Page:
For the duration of the spell's effect, the caster swaps the chosen ability score with the willing or unwilling creature for their own. You cannot swap a swapped score with any other creatures or casters with this spell. Once the spell ends via any means, the effect is reversed and both the caster and targeted creature return their ability scores to the state they were in before the spell had been cast.

Added the clause about swapping swapped scores to please the dark wanderer as this is a very legitimate and abuse-able concern. Tried to add a clause regarding the clarification of the spell as being temporary, however it might not be worded optimally, feel free to remove that bit if your players are understanding of how the spell is intended to work.

  • a small reflective object, like a mirror

This note can now be removed as we declared the materials higher up in the spell.

I believe this spell should only be available for Wizards, Sorcerers, and the subclasses that gain access to their spell lists.

Before I can say whether this is actually properly balanced or not, I'd have to play-test it with my group, but for now I think this is a little bit of a more balanced version of what you posted, while retaining the spell's intentions.

  • \$\begingroup\$ Welcome to RPG.SE! Take the tour if you haven't already, and check out the help center for more guidance. Good answer! \$\endgroup\$
    – V2Blast
    Oct 5, 2019 at 3:19

Exactly as written, this spell should be no lower than 6th level. Mucking about with ability scores is too powerful to be anywhere beneath the level 11 one-class barrier.

Also exactly as written, a good start would be making this spell available to the same classes that get Feeblemind (Bard, Druid, Wizard, Warlock).
Feeblemind is a good comparison tool as the only other spell that mucks with ability scores.

That said, this is a bad spell. It's too generically powerful, and too generically versatile.

It's got the optimized capability of applying a -15 to all checks, saves, and attack rolls with a particular ability score.
It can easily apply the equivalent of Disadvantage (-5).
It functionally applies disadvantage (or worse!) to the additional saves to end the effect - as they would use the new ability score.
You can also use class features to ensure failure, granting yourself (and your party) a full minute to hit them with near-guaranteed powerful spells that use the same saving throw.

Party member got feebleminded? Give them a +5 instead of a -5 on their next save against it.
Or really any save/check that you know is going to happen, just shove the highest modifier into the relevant character.
And of course, you have to be cognizant of shenanigans with temporary ability score boosts, and shenanigans like a simulacrum of a creature currently affected by this spell...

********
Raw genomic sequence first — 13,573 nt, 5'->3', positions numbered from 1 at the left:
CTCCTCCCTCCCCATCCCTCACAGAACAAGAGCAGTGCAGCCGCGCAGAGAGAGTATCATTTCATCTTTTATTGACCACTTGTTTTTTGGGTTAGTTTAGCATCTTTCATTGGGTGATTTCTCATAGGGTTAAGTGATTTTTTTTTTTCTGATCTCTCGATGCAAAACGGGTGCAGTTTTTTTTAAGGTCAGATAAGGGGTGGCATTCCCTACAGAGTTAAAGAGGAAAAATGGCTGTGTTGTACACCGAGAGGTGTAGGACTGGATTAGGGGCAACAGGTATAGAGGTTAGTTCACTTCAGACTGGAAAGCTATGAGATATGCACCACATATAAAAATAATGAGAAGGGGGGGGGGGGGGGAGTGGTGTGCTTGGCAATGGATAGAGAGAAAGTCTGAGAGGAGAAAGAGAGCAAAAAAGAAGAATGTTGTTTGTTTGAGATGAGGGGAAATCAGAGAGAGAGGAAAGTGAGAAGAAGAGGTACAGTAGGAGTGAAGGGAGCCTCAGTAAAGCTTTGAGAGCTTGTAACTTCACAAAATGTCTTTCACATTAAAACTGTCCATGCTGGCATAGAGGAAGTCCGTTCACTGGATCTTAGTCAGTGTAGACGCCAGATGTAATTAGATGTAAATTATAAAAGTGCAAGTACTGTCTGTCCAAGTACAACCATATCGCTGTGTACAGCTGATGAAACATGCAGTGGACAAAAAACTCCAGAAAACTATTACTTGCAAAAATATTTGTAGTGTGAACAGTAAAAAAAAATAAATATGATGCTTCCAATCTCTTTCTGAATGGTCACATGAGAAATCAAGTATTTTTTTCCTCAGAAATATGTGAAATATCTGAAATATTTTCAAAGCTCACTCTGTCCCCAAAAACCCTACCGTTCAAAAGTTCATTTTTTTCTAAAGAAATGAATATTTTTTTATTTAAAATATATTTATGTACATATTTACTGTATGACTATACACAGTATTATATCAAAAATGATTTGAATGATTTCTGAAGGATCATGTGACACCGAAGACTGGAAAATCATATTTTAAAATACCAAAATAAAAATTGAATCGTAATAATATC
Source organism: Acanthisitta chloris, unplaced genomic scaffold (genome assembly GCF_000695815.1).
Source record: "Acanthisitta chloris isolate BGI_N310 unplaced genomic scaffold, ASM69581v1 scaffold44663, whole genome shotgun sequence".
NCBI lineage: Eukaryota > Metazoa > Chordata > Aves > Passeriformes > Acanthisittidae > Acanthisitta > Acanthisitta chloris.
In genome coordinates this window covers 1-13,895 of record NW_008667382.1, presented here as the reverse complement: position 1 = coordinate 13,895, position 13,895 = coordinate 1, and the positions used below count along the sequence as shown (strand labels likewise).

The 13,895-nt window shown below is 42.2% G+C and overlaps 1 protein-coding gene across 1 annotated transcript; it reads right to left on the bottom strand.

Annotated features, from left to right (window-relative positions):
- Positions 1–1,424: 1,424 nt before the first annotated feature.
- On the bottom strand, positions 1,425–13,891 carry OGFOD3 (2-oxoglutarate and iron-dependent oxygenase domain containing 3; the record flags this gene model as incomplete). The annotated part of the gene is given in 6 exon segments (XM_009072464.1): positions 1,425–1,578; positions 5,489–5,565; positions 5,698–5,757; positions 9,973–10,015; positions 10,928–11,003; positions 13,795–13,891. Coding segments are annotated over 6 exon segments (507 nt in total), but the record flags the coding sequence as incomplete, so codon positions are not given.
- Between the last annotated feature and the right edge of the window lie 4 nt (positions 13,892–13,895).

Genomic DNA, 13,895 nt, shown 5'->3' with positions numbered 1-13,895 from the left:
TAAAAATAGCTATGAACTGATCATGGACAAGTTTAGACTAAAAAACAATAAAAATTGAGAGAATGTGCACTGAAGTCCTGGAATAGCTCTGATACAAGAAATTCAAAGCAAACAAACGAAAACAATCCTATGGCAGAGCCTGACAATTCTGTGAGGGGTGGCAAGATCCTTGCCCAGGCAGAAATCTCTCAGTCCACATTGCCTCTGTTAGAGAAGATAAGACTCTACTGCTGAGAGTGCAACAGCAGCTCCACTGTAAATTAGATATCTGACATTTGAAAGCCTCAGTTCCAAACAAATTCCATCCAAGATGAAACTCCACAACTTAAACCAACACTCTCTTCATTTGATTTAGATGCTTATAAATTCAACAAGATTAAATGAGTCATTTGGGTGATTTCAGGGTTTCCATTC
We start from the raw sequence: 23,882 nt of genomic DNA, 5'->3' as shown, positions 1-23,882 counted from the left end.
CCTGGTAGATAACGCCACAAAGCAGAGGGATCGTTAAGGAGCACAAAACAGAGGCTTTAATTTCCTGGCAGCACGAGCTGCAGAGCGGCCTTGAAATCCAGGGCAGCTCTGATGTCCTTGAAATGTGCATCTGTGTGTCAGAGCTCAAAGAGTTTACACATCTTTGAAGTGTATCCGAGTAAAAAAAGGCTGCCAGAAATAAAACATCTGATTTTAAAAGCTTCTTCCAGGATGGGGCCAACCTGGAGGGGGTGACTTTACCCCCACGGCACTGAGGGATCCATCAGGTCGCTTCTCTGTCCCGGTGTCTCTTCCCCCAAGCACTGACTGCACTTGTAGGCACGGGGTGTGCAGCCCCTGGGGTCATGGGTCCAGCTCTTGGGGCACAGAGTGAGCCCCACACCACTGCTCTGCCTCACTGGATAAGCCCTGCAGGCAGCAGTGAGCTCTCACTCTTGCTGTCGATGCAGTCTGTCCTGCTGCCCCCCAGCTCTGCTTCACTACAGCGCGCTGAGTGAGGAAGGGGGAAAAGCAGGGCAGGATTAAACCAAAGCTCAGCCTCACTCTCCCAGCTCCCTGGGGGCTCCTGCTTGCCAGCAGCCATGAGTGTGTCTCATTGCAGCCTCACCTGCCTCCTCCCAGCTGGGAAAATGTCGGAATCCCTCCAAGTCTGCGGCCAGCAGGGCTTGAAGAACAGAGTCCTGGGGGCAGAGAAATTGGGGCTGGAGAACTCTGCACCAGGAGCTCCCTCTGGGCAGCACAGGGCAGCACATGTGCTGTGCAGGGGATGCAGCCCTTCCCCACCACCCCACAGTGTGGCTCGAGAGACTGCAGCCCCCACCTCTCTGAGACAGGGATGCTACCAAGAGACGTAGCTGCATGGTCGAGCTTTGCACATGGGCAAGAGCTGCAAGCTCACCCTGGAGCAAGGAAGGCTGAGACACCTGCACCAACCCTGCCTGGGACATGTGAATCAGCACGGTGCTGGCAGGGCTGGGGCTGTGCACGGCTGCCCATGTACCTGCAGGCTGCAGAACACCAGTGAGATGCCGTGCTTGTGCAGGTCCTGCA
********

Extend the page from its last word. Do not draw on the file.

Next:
What follows is balancing recommendations:

Simply don't muck with ability scores.
Instead capture the spirit of the spell: you and the target compare an ability score - the lower gains advantage on all attacks/checks/saves and the higher gains disadvantage on all attacks/checks/saves with that ability score.
Allow an additional save each turn that ignores the disadvantage of this spell.

Such a spell could easily fit in at 3rd or 4th level - it's a restricted version of Enhance Ability (that does more things as well), and has less overall power than Contagion (much lower duration, and you have to target their good stat to give them disadvantage on their good stat)


This answer will assume the spell is being used in a game where attributes are either rolled and then assigned or purchased with a point-buy system. If the spell is used in a game where stats are rolled in order the spell is a little weaker on average, but the utility to a character with any given set of stats will be the same (the likely stat distribution changes, but what attributes each character with a given stat set will target and how good that probably is won't)

This spell should be 2nd level when used offensively

This spell, when used offensively, most penalizes a target reliant on Strength. No casting class you are considering (except the Eldritch Knight, I suppose) cares at all about their strength, so they can safely have as low as 3 in that stat. Kobold wizards can even have a Str score of 1!

The monster most possibly reliant on Strength is the Tarrasque. Replacing its strength score with a 1 changes its strength modifier from +10 to -5 and so reduces its damage by as much as 75 hp per round, unless the DM rules that the Tarrasque uses its constitution modifier rather than strength modifier for damage, but that would be mean. This damage reduction approximately halves the Tarrasque's damage output, which is somewhat better than giving the Tarrasque disadvantage on attack rolls like the otherwise superior second level spell Blindness/Deafness does, particularly since the debuff also stacks with disadvantage.